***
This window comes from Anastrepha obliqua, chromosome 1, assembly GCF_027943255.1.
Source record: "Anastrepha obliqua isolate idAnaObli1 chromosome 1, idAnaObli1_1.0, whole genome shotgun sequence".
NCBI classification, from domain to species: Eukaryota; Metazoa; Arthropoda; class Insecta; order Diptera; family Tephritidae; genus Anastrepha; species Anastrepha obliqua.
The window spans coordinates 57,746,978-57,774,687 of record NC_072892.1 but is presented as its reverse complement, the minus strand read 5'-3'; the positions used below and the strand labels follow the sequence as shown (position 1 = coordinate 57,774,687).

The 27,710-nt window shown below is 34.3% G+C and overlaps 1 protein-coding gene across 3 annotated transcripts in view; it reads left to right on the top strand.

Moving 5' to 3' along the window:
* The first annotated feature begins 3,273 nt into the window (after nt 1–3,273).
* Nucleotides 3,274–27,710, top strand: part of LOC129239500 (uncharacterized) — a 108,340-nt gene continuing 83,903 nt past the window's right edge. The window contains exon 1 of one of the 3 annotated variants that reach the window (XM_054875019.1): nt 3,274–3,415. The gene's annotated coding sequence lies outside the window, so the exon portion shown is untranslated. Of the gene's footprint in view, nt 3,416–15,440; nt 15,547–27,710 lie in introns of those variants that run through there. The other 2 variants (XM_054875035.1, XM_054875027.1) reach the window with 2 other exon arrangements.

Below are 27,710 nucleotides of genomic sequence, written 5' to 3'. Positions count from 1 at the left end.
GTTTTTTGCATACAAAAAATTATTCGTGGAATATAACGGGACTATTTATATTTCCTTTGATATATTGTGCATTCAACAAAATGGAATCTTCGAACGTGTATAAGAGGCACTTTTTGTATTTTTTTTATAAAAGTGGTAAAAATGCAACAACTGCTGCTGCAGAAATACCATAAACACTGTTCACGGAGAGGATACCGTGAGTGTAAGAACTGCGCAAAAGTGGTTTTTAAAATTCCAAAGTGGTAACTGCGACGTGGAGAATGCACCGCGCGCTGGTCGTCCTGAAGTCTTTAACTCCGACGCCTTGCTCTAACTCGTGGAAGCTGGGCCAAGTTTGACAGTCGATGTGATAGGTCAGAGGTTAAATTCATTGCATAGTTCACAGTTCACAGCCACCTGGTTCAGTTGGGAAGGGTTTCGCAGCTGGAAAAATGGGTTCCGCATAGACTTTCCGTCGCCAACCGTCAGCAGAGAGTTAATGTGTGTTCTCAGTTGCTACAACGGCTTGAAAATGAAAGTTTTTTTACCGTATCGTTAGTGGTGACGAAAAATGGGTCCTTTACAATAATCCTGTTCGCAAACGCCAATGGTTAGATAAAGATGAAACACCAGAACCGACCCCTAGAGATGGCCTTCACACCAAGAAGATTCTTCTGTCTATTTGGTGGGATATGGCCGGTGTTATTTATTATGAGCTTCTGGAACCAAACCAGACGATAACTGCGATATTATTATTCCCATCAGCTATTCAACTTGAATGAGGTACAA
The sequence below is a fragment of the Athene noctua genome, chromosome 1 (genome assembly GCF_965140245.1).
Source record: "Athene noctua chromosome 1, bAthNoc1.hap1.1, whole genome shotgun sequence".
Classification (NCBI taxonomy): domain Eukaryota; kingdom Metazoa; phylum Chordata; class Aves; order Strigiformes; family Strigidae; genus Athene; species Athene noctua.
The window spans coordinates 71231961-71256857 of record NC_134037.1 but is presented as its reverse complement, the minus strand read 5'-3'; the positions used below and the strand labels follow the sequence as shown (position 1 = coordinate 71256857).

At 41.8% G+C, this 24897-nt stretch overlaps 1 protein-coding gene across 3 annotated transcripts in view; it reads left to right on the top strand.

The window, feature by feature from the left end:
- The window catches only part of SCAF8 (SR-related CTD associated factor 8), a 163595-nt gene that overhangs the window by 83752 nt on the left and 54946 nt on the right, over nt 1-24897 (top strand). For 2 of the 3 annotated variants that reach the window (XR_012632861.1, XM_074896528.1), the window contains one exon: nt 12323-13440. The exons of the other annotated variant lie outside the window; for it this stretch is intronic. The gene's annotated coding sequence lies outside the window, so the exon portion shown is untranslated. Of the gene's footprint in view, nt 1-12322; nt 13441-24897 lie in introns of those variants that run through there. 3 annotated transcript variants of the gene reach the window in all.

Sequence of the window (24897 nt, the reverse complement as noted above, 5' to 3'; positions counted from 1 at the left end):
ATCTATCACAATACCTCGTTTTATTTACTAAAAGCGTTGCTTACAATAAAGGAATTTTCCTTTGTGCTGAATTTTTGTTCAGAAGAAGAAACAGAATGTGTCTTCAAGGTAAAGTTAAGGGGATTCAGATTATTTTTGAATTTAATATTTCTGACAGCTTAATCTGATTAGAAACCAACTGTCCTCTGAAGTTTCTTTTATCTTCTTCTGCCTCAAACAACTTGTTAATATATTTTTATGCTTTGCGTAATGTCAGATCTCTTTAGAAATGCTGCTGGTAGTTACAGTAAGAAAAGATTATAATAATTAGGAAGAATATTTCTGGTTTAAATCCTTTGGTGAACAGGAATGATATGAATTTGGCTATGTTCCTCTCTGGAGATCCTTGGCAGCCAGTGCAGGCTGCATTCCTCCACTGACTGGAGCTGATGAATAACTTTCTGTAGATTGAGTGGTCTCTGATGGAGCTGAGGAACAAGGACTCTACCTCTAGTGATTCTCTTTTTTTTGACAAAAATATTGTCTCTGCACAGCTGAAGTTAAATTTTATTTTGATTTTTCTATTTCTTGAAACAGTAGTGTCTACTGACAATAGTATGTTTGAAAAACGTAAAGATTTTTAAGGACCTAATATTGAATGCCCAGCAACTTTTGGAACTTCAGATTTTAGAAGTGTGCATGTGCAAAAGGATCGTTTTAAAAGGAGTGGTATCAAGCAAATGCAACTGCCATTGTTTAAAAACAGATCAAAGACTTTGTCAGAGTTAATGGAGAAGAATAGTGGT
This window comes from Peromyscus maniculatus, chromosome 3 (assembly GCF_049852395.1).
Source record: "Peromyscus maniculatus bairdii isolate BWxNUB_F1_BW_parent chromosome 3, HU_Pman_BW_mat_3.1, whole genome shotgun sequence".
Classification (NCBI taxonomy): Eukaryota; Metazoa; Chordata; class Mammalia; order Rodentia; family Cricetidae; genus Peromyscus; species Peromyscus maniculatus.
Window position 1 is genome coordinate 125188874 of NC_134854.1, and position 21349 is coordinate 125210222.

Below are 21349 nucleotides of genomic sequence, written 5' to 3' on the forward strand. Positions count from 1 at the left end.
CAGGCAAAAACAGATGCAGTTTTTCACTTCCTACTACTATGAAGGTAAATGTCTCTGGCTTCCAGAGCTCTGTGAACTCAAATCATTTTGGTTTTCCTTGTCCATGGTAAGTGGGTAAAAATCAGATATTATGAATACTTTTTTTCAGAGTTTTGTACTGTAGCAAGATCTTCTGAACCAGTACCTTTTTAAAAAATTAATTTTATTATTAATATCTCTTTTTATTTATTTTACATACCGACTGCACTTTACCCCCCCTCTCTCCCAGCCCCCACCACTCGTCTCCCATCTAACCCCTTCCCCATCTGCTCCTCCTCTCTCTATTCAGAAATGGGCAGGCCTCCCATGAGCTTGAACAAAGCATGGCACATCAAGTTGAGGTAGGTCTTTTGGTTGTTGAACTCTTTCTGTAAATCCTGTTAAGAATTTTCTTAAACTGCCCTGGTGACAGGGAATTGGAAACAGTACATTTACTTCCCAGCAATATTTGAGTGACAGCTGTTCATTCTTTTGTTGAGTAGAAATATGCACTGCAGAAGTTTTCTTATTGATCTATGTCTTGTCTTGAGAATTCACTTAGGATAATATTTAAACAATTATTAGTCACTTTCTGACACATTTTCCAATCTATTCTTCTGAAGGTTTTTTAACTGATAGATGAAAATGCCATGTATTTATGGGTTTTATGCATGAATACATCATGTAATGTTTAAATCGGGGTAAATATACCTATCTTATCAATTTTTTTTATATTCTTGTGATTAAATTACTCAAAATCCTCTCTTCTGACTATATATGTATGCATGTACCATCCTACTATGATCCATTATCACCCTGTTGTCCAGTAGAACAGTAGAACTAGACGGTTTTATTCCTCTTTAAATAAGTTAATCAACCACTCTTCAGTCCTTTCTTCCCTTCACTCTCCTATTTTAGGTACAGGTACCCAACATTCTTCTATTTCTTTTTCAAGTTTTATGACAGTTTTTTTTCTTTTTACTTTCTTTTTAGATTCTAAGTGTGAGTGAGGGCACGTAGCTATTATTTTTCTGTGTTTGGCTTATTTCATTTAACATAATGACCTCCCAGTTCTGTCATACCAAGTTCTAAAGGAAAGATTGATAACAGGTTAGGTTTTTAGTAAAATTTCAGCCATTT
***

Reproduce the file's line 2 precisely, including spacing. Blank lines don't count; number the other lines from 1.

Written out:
Source record: "Anastrepha obliqua isolate idAnaObli1 chromosome 1, idAnaObli1_1.0, whole genome shotgun sequence".